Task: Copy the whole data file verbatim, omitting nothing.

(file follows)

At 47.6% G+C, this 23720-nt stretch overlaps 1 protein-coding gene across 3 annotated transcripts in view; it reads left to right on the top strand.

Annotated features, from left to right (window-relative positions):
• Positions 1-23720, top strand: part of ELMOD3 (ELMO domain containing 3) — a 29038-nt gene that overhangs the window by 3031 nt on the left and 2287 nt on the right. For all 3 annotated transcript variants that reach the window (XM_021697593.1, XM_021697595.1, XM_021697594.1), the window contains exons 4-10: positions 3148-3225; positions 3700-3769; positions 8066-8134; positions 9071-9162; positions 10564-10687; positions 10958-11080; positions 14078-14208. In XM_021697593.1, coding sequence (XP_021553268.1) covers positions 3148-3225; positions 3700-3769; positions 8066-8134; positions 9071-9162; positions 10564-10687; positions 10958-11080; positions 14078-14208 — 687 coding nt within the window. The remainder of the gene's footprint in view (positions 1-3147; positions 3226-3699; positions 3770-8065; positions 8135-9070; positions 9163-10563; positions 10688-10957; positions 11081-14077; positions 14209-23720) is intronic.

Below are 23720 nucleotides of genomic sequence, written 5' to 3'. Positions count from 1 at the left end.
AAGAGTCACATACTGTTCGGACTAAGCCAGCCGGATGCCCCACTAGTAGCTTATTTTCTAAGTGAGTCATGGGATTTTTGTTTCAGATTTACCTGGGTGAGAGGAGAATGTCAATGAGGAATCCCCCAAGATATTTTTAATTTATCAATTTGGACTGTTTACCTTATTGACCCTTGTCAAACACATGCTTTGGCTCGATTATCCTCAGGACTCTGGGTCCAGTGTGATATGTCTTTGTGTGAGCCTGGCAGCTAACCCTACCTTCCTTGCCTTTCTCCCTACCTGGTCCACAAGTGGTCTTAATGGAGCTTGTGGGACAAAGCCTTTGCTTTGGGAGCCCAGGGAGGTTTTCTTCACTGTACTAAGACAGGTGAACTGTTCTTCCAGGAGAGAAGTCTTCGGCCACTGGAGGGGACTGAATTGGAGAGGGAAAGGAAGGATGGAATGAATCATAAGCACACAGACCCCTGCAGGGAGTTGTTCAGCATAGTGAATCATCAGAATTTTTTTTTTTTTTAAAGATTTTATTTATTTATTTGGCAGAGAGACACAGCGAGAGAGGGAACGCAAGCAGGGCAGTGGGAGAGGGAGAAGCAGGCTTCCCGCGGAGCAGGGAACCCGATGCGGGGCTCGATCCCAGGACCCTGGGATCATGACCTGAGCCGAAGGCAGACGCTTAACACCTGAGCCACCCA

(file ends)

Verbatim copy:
At 47.6% G+C, this 23720-nt stretch overlaps 1 protein-coding gene across 3 annotated transcripts in view; it reads left to right on the top strand.

Annotated features, from left to right (window-relative positions):
• Positions 1-23720, top strand: part of ELMOD3 (ELMO domain containing 3) — a 29038-nt gene that overhangs the window by 3031 nt on the left and 2287 nt on the right. For all 3 annotated transcript variants that reach the window (XM_021697593.1, XM_021697595.1, XM_021697594.1), the window contains exons 4-10: positions 3148-3225; positions 3700-3769; positions 8066-8134; positions 9071-9162; positions 10564-10687; positions 10958-11080; positions 14078-14208. In XM_021697593.1, coding sequence (XP_021553268.1) covers positions 3148-3225; positions 3700-3769; positions 8066-8134; positions 9071-9162; positions 10564-10687; positions 10958-11080; positions 14078-14208 — 687 coding nt within the window. The remainder of the gene's footprint in view (positions 1-3147; positions 3226-3699; positions 3770-8065; positions 8135-9070; positions 9163-10563; positions 10688-10957; positions 11081-14077; positions 14209-23720) is intronic.

Below are 23720 nucleotides of genomic sequence, written 5' to 3'. Positions count from 1 at the left end.
AAGAGTCACATACTGTTCGGACTAAGCCAGCCGGATGCCCCACTAGTAGCTTATTTTCTAAGTGAGTCATGGGATTTTTGTTTCAGATTTACCTGGGTGAGAGGAGAATGTCAATGAGGAATCCCCCAAGATATTTTTAATTTATCAATTTGGACTGTTTACCTTATTGACCCTTGTCAAACACATGCTTTGGCTCGATTATCCTCAGGACTCTGGGTCCAGTGTGATATGTCTTTGTGTGAGCCTGGCAGCTAACCCTACCTTCCTTGCCTTTCTCCCTACCTGGTCCACAAGTGGTCTTAATGGAGCTTGTGGGACAAAGCCTTTGCTTTGGGAGCCCAGGGAGGTTTTCTTCACTGTACTAAGACAGGTGAACTGTTCTTCCAGGAGAGAAGTCTTCGGCCACTGGAGGGGACTGAATTGGAGAGGGAAAGGAAGGATGGAATGAATCATAAGCACACAGACCCCTGCAGGGAGTTGTTCAGCATAGTGAATCATCAGAATTTTTTTTTTTTTTAAAGATTTTATTTATTTATTTGGCAGAGAGACACAGCGAGAGAGGGAACGCAAGCAGGGCAGTGGGAGAGGGAGAAGCAGGCTTCCCGCGGAGCAGGGAACCCGATGCGGGGCTCGATCCCAGGACCCTGGGATCATGACCTGAGCCGAAGGCAGACGCTTAACACCTGAGCCACCCA